But Shell said it would stop setting targets for how much oil and gas it hopes to pump and just focus on profits. “If we are solely focused on a volume-related target, we may make less profitable long-term investments,” Simon Henry, Shell’s chief financial officer, said in an interview.

In Big Oil’s hunt to add to its reserves, North America emerged as a bright spot in recent years. Smaller companies like EOG Resources Inc. and Chesapeake Energy Corp. capitalized on drilling sideways through shale, breaking it up with a high-pressure stream of water, sand and chemicals, allowing oil and gas to flow.

The Energy Information Administration said Thursday that exploration and production companies operating in the U.S. raised their oil reserves by nearly 3.8 billion barrels in 2011, the largest single-year increase since the government starting publishing the data in 1977. The EIA now estimates the U.S. has about 29 billion barrels of oil that companies can recover at a profit, the most since 1985.

Natural-gas reserves also expanded to 348.8 trillion cubic feet, the EIA said, a 9.8% annual jump that ranks as the second-largest increase on record.

The boost in domestic oil production is providing a “major economic benefit” by reducing the amount of crude the U.S. has to import, according to U.S. Energy Secretary Ernest Moniz.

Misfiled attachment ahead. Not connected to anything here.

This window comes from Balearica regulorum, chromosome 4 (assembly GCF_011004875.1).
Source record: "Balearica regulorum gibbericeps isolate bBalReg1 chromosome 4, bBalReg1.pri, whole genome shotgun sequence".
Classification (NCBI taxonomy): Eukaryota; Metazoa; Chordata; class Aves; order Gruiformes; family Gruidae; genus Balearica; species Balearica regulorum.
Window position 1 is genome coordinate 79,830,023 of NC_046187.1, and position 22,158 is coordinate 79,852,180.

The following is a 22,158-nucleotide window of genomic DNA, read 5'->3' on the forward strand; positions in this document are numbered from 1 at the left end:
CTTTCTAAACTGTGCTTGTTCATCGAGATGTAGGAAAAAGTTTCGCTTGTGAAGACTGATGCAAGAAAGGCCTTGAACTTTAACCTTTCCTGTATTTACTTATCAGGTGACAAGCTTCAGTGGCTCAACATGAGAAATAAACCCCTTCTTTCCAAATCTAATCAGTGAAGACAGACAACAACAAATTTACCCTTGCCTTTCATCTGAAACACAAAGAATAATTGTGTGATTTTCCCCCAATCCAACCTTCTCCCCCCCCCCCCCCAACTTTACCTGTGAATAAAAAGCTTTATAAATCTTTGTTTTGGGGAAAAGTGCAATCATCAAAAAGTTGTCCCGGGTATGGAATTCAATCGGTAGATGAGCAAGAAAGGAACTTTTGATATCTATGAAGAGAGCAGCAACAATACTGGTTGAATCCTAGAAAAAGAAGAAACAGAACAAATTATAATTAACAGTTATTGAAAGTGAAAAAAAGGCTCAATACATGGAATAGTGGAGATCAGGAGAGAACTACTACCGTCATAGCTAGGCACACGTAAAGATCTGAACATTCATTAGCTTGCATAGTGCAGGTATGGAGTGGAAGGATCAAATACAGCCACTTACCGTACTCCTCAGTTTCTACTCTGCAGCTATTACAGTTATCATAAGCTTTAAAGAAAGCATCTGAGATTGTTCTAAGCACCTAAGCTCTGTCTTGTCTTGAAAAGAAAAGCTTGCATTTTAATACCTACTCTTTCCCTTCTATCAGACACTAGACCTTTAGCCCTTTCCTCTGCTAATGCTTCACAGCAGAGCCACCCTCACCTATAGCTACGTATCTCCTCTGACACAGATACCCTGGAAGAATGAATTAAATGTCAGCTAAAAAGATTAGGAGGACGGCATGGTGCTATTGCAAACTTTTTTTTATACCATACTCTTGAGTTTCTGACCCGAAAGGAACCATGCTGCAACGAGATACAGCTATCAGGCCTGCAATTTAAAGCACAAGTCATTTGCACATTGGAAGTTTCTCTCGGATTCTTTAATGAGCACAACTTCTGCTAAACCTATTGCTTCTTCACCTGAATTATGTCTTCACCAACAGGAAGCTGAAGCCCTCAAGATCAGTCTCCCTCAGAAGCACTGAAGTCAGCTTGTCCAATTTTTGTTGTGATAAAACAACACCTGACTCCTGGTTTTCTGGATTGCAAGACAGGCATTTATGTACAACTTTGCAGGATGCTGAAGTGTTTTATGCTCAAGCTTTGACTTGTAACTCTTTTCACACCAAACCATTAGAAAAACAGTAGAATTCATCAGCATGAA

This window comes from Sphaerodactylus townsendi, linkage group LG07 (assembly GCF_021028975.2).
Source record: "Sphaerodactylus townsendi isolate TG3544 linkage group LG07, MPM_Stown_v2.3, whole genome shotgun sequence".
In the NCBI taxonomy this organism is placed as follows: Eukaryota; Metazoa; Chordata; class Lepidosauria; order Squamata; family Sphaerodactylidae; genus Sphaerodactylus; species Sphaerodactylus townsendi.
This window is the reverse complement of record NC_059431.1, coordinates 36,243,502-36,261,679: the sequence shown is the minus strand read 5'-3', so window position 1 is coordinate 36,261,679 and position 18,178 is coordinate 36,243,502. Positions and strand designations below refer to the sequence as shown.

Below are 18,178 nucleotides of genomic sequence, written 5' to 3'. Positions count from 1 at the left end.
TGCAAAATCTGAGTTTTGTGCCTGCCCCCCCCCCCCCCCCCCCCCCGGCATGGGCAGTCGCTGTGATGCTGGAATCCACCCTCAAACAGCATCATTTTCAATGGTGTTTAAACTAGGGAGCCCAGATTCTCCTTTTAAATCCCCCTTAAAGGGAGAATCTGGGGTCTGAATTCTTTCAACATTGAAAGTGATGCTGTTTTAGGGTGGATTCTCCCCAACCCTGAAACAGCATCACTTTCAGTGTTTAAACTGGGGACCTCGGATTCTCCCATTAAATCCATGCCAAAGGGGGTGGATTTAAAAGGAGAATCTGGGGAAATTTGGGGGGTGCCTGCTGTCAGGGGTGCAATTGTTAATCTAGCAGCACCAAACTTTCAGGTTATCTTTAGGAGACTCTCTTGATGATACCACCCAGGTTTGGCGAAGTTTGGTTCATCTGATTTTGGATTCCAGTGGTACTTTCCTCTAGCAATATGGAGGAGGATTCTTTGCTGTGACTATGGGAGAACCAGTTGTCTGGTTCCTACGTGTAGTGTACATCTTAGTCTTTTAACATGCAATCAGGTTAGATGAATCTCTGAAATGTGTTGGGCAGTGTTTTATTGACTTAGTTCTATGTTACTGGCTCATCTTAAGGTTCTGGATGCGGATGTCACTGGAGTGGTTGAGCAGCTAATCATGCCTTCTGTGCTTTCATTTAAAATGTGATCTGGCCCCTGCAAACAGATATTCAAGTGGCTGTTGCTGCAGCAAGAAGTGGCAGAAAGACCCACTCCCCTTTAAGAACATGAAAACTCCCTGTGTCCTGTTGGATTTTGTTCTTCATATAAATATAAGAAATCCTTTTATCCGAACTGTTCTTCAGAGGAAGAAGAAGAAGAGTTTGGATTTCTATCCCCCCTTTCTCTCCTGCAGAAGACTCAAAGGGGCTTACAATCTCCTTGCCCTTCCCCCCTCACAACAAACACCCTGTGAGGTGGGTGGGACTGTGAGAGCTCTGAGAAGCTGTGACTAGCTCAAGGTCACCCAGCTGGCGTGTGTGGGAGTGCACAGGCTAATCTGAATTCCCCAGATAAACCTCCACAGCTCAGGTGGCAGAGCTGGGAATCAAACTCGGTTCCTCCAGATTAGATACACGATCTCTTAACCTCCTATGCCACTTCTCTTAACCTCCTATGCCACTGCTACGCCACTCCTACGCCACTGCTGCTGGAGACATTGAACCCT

That hasn’t necessarily translated into corporate profits, however.

Shell has tried for months to boost the profitability of its U.S. shale assets. Since U.S. gas prices remain low, Shell said early this year that it would try to shift its North American production toward more profitable oil.

The strategy hasn’t panned out. Finding shale oil turned out to be tougher than finding gas, the company said. Its overall exploration and production operations in the Americas sustained a loss in the second quarter, partly because of higher costs. And, with current oil and gas prices, the business will likely continue losing money at least through the end of this year, Shell said.

Exxon, which spent $25 billion in 2010 to buy shale-gas specialist XTO Energy Inc., said an increase in natural-gas prices in the U.S. last quarter helped increase its domestic profits by 62% to just over $1 billion. But its XTO investment diluted its profits and isn’t making up for the company’s problems increasing oil-and-gas production around the globe; its overall production fell 1.9%, the eighth quarter in a row of year-on-year declines. Profits from producing energy dropped 25% in the quarter to $6.3 billion.

But the steep drop in Exxon’s overall profit for the second quarter was due in part to a tough comparison; asset sales and tax breaks helped drive earnings to a record in 2012.

Chevron, which reports earnings Friday, has taken a more moderate approach to investing in shale resources in the U.S. and Canada. But late Thursday, Chevron said that a subsidiary had acquired drilling rights to 67,900 acres in a shale formation in Western Canada, adding to its holdings there. The company didn’t disclose a purchase price.

—Ryan Tracy contributed to this article.

Write to Daniel Gilbert at daniel.gilbert@wsj.com, Justin Scheck at justin.scheck@wsj.com and Tom Fowler at tom.fowler@wsj.com